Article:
Water Statement reinforces NWMO's work to protect water
At the NWMO, we are committed to working with communities, including Indigenous Knowledge Holders, to ensure the long-term safety and protection of our precious water resources. (A tobacco offering on the shore of Lake Huron. Photo credit: Jessica Perritt.)
The Nuclear Waste Management Organization (NWMO) has released a Water Statement that outlines just how vital water protection is to Canada’s plan for the safe, long-term management of used nuclear fuel.
Since our establishment in 2002, collaboration with communities has been at the core of the NWMO’s planning. Through discussions with Canadians and Indigenous peoples, the NWMO identified a common theme of questions about how the project will protect water. As one way to reinforce the importance of this work, we decided to publish a Water Statement, which outlines how the entire purpose of the plan for used nuclear fuel is to protect people and the environment, including water.
“Land, trees, soil, air, streams, humans, lakes, fish, birds and animals are all part of the water cycle. Some ecosystems, like wetlands, act as water filters on a large environmental scale,” said Joanne Jacyk, Site Director, Ignace and co-chair of the NWMO’s internal water working group. “Any work we do at the NWMO is about protecting water. At the macro view there is no distinction.”
The NWMO Water Statement begins with an acknowledgement of truths, before outlining how the NWMO is committed to water protection in all our work by considering how the agency of water (from surface to underground) may be in relationship with Canada’s planned deep geological repository and its surrounding area.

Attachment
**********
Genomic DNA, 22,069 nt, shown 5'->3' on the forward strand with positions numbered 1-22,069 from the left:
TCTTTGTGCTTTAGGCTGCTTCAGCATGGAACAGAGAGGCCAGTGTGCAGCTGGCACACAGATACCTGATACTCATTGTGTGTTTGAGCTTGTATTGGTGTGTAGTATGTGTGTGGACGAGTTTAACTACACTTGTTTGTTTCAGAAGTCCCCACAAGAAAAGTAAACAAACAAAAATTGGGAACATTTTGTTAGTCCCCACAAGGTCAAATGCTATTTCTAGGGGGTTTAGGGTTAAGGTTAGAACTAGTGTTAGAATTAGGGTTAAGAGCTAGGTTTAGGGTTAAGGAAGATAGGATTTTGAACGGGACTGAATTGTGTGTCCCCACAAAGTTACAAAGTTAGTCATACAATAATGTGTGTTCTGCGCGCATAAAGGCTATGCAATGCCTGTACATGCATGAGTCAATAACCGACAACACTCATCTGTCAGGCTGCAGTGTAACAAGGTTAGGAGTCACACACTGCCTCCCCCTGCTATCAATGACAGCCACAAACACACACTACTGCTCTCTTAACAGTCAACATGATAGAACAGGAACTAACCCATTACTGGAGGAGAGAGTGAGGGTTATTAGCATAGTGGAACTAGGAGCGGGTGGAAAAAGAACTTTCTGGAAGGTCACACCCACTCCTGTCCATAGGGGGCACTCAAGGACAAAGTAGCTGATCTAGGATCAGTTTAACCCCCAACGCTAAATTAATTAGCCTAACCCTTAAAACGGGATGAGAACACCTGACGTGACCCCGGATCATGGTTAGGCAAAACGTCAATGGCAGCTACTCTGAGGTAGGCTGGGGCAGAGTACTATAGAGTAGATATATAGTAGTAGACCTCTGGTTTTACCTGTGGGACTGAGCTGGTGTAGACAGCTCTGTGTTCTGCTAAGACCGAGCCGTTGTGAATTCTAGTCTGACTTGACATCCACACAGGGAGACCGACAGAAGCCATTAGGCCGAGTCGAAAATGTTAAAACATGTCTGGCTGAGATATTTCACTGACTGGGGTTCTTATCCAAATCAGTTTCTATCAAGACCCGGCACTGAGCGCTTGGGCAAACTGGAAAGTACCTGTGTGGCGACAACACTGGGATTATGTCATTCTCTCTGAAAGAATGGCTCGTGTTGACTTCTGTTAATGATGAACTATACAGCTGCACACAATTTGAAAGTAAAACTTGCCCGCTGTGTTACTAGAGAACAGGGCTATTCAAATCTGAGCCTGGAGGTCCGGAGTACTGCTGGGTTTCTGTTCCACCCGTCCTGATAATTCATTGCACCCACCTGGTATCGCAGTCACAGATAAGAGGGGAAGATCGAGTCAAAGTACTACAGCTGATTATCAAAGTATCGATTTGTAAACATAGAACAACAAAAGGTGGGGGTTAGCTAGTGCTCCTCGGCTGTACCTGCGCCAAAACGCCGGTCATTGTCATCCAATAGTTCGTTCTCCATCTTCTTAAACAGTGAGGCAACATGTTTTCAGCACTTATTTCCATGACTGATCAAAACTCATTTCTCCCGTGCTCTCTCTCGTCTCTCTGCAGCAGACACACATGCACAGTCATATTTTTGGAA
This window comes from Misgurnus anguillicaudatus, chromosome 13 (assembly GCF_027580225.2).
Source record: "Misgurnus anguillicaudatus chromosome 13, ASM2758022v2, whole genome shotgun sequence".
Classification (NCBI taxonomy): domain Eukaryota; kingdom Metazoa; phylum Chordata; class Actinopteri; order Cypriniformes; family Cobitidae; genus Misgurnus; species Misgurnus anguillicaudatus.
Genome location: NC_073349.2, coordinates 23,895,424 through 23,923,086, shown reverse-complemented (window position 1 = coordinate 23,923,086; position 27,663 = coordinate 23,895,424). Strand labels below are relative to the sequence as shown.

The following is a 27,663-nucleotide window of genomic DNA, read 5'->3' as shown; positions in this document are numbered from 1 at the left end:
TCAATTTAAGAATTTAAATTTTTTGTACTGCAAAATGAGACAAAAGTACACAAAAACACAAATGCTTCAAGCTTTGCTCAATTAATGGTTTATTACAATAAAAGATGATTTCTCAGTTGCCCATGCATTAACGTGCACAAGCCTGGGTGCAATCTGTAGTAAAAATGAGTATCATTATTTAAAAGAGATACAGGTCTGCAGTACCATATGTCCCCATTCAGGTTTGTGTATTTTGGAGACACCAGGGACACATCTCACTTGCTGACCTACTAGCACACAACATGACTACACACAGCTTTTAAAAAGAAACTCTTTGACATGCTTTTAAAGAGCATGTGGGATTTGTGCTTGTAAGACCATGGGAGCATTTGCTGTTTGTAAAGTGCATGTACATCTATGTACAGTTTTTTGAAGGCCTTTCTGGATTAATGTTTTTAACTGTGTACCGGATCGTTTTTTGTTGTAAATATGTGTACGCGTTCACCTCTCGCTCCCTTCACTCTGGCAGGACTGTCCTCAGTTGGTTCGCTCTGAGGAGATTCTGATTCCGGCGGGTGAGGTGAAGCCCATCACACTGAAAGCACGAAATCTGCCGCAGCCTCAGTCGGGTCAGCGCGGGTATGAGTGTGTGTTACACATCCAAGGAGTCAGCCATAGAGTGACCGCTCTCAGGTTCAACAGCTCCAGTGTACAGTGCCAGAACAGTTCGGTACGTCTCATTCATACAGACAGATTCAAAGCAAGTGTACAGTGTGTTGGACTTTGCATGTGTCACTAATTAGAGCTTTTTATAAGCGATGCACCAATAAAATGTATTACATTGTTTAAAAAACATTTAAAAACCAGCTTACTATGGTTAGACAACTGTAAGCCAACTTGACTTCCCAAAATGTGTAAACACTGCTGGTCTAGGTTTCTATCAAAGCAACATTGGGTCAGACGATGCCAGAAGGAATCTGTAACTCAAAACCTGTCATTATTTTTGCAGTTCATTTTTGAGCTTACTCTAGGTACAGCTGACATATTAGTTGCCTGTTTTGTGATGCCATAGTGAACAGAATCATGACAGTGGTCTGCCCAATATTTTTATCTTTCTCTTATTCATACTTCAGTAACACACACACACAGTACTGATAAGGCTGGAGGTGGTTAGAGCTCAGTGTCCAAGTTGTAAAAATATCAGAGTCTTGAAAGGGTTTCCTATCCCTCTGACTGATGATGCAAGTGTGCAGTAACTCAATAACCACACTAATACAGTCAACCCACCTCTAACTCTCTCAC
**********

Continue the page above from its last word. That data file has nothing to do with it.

“I think the word ‘agency’ is important because it acknowledges water as a being, as a source of wisdom that we need to listen to,” said Jessica Perritt, Manager of Indigenous Knowledge and Reconciliation and co-chair of the NWMO’s internal water working group. “It’s important that we are lifting it up and amplifying that voice in a way that is appropriate to the significance of its value here on Mother Earth.”
The development of the statement relied heavily on a process of co-creation to shape our language around water. We benefited from the advice of the NWMO’s internal water working group, Indigenous Knowledge Holders, the Advisory Council and the Council of Elders and Youth, as well as Indigenous-led reviews.
“The Water Statement reflects the environment and water but also the NWMO’s commitment to working with Indigenous peoples and ensuring Indigenous voice is part of our thinking and design of programs,” said Bob Watts, Vice-President of Indigenous Relations and Strategic Programs at the NWMO. “Reconciliation as defined by the Truth and Reconciliation Commission is an ongoing process of establishing and maintaining respectful relationships. For that reason, ensuring collaboration and co-creation on the development of this statement is not just centering the protection of water but Reconciliation and Indigenous Knowledge as well.”
The NWMO’s Water Statement is a sister document to our Environmental Responsibility Statement. It is also anchored by the NWMO’s Reconciliation Policy (2019) that outlines the importance of working with Indigenous peoples, and our Indigenous Knowledge Policy (2020), which recognizes that people are one with Mother Earth.
Founded in 2002, the Nuclear Waste Management Organization is a not-for-profit organization tasked with the safe, long-term management of Canada's intermediate- and high-level radioactive waste, in a manner that protects people and the environment for generations to come.
The NWMO has been guided for more than 20 years by a dedicated team of world-class scientists, engineers and Indigenous Knowledge Holders that are developing innovative and collaborative solutions for nuclear waste management.